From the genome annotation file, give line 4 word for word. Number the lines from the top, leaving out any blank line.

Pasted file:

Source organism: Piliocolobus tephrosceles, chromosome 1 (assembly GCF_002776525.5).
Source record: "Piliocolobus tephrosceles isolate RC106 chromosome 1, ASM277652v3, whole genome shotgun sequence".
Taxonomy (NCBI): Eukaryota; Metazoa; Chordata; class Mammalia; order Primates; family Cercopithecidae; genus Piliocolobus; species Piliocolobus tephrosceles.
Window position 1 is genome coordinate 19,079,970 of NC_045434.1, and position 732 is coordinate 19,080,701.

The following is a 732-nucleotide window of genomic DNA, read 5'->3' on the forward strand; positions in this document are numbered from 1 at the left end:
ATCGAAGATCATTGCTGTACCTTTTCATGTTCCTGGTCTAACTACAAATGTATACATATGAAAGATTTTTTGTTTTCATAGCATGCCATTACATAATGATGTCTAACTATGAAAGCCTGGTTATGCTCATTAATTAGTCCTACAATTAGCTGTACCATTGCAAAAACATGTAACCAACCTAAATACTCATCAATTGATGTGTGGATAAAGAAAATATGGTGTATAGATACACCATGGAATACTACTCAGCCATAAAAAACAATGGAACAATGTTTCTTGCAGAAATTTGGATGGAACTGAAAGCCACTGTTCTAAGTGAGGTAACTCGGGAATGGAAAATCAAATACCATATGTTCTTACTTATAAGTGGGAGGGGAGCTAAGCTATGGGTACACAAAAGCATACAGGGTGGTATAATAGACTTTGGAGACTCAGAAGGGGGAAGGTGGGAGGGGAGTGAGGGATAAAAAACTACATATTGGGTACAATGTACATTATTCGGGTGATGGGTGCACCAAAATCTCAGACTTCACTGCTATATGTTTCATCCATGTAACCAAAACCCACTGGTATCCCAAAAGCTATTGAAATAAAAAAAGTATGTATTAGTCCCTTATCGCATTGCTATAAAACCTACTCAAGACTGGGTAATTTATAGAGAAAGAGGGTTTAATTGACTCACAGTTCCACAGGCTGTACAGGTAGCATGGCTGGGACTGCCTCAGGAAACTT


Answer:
Window position 1 is genome coordinate 19,079,970 of NC_045434.1, and position 732 is coordinate 19,080,701.